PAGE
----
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Why Are Dams a Threat to Wetland Ecosystems?

Dams hinder the natural processes of rivers and wetlands from properly supporting ecosystems, such as disrupting sediment replenishment for lowland habitats. They cause flooding behind the structure, making wetlands inhospitable to many organisms and causing habitat and biodiversity loss.

Why Are Dams a Threat to Wetland Ecosystems?

Dams are an important infrastructure and source of energy for many societies, but they can be a serious threat to wetland ecosystems. Dams have been used for centuries to store water and generate renewable energy, but they also disrupt the natural landscape and threaten many species of plants and animals living in wetland ecosystems.

The most obvious way in which a dam poses a threat to wetland ecosystems is by obstructing the flow of water. By blocking access to essential nutrients and habitat, dams interfere with migration patterns and species reproduction. For example, a dam may prevent the spawning of fish upstream and obstruct the migration of fish downstream. The sedimentation of rivers caused by dams also reduces the depth of rivers, making them unsuitable for swimming or spawning by certain aquatic species. All of this has a tremendous impact on fish populations and the wetland ecosystems ine which they thrive.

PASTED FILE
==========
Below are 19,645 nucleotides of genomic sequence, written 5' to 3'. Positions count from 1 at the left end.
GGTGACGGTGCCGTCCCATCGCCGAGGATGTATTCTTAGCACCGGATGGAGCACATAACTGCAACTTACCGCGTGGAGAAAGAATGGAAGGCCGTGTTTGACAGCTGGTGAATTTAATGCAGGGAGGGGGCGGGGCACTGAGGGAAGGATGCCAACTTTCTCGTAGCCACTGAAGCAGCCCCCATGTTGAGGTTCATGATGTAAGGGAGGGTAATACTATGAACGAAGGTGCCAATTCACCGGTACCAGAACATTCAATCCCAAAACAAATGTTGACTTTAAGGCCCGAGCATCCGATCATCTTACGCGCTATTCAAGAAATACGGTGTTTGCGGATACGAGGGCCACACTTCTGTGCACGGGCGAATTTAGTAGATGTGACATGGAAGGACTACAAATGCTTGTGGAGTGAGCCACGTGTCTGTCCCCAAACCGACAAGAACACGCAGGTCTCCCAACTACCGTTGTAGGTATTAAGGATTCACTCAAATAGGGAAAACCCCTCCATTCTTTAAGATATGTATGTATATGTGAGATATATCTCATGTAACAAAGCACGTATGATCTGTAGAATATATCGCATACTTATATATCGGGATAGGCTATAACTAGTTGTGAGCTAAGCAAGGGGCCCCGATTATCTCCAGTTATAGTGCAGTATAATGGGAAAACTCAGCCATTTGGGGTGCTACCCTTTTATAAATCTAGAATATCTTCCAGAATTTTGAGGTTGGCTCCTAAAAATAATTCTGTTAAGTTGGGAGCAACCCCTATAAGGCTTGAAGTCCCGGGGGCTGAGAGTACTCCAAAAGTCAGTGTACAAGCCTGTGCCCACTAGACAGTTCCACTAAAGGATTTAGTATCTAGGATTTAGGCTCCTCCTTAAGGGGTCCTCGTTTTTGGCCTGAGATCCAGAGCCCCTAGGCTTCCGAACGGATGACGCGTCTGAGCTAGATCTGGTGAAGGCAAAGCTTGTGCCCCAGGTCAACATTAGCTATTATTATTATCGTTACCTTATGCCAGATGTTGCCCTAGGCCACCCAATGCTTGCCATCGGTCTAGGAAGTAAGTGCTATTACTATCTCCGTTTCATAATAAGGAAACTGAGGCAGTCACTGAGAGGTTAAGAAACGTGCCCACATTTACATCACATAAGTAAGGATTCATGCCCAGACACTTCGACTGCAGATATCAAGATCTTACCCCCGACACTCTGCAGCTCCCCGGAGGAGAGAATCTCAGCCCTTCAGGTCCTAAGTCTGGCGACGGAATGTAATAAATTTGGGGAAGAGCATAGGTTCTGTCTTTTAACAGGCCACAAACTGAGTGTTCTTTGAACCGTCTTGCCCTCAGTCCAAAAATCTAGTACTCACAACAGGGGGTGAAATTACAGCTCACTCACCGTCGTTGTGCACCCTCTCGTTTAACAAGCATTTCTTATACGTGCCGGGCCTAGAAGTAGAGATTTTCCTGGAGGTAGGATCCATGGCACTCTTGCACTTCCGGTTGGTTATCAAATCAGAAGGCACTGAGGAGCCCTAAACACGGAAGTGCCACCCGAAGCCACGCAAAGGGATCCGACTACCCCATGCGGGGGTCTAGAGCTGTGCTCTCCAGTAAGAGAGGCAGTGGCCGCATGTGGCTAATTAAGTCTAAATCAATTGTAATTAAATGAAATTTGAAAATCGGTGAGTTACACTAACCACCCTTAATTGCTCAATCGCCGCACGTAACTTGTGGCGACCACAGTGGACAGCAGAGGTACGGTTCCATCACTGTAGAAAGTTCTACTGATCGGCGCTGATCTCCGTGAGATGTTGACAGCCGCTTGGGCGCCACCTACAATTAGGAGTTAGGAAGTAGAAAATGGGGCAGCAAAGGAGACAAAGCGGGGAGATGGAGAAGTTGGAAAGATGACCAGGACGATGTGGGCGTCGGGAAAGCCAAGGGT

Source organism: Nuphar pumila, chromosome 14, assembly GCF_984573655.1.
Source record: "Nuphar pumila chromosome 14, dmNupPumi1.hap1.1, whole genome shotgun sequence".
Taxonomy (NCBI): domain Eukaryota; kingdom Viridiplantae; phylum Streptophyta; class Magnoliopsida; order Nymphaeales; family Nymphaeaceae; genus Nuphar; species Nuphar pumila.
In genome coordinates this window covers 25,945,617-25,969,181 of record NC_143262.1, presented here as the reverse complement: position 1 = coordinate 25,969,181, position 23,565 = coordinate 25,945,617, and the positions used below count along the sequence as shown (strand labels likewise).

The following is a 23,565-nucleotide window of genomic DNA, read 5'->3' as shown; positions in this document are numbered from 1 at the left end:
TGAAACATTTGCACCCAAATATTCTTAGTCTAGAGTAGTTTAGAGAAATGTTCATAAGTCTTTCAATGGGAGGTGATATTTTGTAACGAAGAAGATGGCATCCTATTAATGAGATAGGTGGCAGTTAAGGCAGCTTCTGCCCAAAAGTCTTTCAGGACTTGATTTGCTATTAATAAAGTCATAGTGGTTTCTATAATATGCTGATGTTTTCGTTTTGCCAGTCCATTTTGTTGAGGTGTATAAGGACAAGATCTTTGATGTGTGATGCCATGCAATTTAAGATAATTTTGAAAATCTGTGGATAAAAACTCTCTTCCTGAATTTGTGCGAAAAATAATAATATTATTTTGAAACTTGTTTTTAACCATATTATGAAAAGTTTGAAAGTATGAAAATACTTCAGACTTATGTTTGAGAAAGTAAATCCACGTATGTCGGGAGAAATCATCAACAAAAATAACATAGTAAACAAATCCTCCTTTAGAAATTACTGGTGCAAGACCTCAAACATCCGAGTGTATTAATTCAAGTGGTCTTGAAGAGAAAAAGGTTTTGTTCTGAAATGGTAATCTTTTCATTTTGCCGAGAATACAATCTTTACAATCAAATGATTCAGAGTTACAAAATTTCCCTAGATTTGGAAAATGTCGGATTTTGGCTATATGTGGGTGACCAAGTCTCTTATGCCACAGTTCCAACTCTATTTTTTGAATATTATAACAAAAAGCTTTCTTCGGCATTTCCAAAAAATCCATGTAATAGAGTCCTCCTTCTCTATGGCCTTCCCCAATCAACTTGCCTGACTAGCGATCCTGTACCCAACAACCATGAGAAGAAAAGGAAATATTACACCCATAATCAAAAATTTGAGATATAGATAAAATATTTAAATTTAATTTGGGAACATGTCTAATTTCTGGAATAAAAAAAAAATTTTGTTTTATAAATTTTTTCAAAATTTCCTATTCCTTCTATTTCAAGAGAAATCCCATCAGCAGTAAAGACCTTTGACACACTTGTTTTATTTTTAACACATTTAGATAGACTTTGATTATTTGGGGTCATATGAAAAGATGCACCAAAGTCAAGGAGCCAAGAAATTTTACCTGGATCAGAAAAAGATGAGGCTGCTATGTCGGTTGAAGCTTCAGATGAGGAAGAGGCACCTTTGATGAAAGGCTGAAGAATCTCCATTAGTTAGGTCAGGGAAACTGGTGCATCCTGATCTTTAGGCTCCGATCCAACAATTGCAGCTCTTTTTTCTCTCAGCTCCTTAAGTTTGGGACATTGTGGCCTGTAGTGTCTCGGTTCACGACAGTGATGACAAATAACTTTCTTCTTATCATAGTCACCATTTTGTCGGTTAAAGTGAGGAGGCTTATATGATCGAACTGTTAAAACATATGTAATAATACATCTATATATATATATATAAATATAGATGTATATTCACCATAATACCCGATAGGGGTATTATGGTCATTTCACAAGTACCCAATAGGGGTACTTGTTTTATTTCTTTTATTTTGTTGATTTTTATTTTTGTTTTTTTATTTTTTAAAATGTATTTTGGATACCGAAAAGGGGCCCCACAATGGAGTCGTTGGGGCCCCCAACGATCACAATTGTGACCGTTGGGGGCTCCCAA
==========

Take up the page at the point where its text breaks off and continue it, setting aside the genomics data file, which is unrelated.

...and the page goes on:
In addition to blocking rivers, flooding can also be a side effect of dam building which puts tremendous pressure on the wetland habitat. Dam construction by flooding wetlands destroys the marshy environment and displaces the animals and plants. This is a major problem since some plants and animals in wetlands can only survive in narrow ranges of water levels.

The warming of rivers

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